A quick round-up of recent news. If you think we missed something, drop us a line!
EAGE gets more global
The annual EAGE conference and buzzword-fest in Copenhagen was the largest ever, with over 6200 delegates. The organization is getting ever more global, having just signed memorandums of understanding with both AAPG and SEG — getting this done was a big cap-feather for John Underhill, who stepped down as president at the end of the week.
The most popular session of the conference was Creativity & Boldness in Exploration, organized by Jean-Jacques Jarrige of Total. At least 800 people crammed into the auditorium, causing exhibition-floor vendors to complain that 'everything has gone quiet'.
Microsoft gets more social... maybe
Most of our knowledge sharing clients have dabbled with social media. Chat is more or less ubiquitous, wikis are extremely popular, and microblogging is taking off. Yammer is one of the disrupters here, and it seemed almost inevitable that they would be acquired. How dull to hear that Microsoft seems to be the main suitor. They need something to work in this space, but have struggled so far.
Find your digital objects!
Science is benefitting every day from social media, as conversations happen on Twitter and elsewhere. Sharing data, methods, photos, and figures is fun and helps grow stronger communities. Figshare is a still-new place to share graphics and data, and its acquisition by Macmillan's Digital Science business gave it more clout earlier this year. It now offers a Digital Object Identifier, also known as a DOI, for every item you upload. This is as close to a guarantee of persistence as you can get on the web, and it's a step closer to making everything citable in tomorrow's scientific literature.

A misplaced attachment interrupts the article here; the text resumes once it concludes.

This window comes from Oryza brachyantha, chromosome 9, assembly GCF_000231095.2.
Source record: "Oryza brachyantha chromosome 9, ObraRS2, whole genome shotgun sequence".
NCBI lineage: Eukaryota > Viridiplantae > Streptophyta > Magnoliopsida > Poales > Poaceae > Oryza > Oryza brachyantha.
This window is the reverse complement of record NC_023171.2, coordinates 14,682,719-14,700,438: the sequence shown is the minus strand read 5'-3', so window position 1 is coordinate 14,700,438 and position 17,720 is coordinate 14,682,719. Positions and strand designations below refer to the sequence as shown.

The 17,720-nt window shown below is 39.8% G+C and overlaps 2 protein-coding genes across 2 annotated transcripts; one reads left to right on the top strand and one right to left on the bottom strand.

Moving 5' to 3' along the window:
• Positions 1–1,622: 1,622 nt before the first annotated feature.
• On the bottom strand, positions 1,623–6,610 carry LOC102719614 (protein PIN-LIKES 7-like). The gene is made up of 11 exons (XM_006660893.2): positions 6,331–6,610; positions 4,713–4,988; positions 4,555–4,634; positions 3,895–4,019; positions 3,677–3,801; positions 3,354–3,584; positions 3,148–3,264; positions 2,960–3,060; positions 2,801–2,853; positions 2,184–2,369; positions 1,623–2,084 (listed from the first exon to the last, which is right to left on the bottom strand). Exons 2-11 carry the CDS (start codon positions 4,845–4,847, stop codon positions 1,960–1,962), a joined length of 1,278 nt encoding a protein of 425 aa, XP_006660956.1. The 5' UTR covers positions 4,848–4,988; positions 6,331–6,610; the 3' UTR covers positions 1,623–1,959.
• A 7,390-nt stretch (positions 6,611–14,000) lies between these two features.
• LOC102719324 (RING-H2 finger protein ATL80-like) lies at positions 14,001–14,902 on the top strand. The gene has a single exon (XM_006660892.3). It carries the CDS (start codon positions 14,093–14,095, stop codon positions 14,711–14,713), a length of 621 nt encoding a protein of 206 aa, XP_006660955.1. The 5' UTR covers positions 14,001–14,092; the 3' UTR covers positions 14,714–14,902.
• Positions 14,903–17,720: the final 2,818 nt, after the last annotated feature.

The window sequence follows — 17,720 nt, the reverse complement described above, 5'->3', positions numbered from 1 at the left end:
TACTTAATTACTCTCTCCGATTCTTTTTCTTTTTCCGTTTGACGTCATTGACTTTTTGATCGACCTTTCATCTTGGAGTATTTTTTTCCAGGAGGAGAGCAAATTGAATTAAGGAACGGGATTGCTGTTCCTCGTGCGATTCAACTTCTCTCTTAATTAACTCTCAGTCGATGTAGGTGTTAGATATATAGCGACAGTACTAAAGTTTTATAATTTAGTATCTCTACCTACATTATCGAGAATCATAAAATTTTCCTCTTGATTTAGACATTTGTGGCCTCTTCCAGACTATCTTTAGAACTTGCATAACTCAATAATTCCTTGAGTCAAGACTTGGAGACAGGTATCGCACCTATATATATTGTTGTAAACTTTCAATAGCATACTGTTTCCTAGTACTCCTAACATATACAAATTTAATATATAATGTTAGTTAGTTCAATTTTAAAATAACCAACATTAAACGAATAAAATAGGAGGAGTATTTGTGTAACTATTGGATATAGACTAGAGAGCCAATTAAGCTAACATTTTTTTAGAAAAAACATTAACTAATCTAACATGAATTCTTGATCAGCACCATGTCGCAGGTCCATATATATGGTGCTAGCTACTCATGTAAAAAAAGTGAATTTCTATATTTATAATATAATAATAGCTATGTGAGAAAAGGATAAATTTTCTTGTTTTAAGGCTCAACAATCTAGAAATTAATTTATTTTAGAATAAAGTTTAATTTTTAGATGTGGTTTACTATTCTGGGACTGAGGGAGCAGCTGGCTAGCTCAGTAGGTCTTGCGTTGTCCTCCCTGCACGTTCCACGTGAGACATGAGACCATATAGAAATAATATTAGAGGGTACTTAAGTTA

Forecast is for cloud
One of the buzzwords at EAGE was 'the cloud' as companies fall over each other trying to get in on the action. Halliburton has had a story for years, but we think the giants will struggle in this space—the ones to watch are the startups. FUSE are one of the more convincing outfits, dragging E&P data management into the 21st century.
In other news
Touch is coming to E&P. Those lovely interfaces on your phone and tablet are, slowly but surely, getting traction in subsurface geoscience as Schlumberger teams up with Perceptive Pixel to bring a 27" multi-touch interface to Petrel.
Thank goodness you're a geoscientist! Geophysics is one of the most employable degrees, according to a report last year by Georgetown University that's been covered lots since. Our impression: the more quantitative you are, the more employable.
This regular news feature is for information only. We aren't connected with any of these organizations, and don't necessarily endorse their products or services.